Businesses want the government to pay them to become more energy efficient

 
Jake Cordell
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Keeping the lights on hasn't got any cheaper for many firms, despite the low oil price
Keeping the lights on hasn't got any cheaper for many firms, despite the low oil price (Source: Getty)

Businesses want the government to pay them to make their premises energy efficient, according to the British Chambers of Commerce (BCC).

In a new report, launched today, 36 per cent of businesses told the BCC the best thing that could be done to encourage them to spend on energy efficient technology and equipment would be to simply give them the cash to do so.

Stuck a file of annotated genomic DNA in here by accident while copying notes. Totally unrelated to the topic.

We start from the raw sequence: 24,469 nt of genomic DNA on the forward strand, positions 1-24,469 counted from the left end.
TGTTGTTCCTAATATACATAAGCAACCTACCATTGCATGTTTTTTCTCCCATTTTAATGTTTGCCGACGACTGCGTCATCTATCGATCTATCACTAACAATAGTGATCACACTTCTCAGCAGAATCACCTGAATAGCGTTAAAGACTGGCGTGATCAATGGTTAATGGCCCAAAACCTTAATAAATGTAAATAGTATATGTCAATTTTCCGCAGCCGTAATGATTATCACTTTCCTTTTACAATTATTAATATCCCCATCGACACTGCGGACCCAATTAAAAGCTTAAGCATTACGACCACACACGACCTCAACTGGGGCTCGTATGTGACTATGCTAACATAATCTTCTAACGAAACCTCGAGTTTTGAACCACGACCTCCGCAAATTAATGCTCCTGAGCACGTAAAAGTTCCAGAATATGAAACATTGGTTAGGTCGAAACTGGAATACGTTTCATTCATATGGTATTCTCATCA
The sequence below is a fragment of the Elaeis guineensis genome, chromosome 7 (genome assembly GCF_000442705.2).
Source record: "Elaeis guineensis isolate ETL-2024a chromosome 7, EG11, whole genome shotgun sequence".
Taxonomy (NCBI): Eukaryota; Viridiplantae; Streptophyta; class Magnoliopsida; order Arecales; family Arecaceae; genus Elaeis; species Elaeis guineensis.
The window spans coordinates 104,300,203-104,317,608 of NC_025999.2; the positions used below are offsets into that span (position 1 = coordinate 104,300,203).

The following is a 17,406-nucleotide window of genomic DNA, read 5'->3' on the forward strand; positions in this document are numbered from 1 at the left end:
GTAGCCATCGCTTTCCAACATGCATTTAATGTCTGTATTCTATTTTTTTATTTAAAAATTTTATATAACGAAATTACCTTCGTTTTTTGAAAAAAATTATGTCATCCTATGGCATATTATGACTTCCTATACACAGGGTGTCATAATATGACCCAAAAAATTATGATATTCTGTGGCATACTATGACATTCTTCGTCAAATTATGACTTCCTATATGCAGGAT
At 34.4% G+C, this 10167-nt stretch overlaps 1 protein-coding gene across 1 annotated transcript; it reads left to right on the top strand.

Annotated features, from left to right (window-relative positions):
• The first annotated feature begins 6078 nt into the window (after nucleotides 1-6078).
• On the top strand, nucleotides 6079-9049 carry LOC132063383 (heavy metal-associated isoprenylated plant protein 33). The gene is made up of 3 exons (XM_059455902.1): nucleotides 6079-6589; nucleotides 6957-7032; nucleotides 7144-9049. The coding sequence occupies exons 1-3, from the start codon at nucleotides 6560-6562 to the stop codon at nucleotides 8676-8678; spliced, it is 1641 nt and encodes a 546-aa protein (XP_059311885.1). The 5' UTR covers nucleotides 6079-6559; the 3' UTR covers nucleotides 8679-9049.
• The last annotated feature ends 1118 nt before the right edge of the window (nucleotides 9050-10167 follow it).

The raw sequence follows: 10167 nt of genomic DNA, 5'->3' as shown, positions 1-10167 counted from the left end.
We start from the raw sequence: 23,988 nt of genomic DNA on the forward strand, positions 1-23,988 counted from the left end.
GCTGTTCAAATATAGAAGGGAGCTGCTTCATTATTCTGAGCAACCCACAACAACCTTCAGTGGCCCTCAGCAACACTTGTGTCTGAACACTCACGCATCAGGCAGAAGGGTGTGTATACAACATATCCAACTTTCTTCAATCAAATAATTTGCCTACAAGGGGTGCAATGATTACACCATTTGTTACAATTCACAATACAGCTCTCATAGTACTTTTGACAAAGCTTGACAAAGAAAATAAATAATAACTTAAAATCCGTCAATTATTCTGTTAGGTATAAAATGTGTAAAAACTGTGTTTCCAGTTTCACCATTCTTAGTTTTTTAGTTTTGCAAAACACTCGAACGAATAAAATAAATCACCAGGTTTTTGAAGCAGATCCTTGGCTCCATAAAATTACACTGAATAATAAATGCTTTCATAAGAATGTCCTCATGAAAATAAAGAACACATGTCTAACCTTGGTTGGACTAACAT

One in five firms said they would settle for tax breaks, rather than grants - meaning over half of all businesses wanted direct financial support to invest in making their companies greener.

Read more: Mark Carney wants banks to battle climate change

Despite the low oil price, only 13 per cent of firms' said their energy costs had come down over the last 18 months, while one-third said they had got more expensive.

Mike Spicer, director of research and economics at the BCC said: "These results demonstrate that getting the economics of investment right for energy efficiency is crucial to promoting take-up. At a time when businesses face growing upfront cost pressures from other sources, grants and tax breaks have an important role to play in offsetting the cost of new energy efficiency measures."

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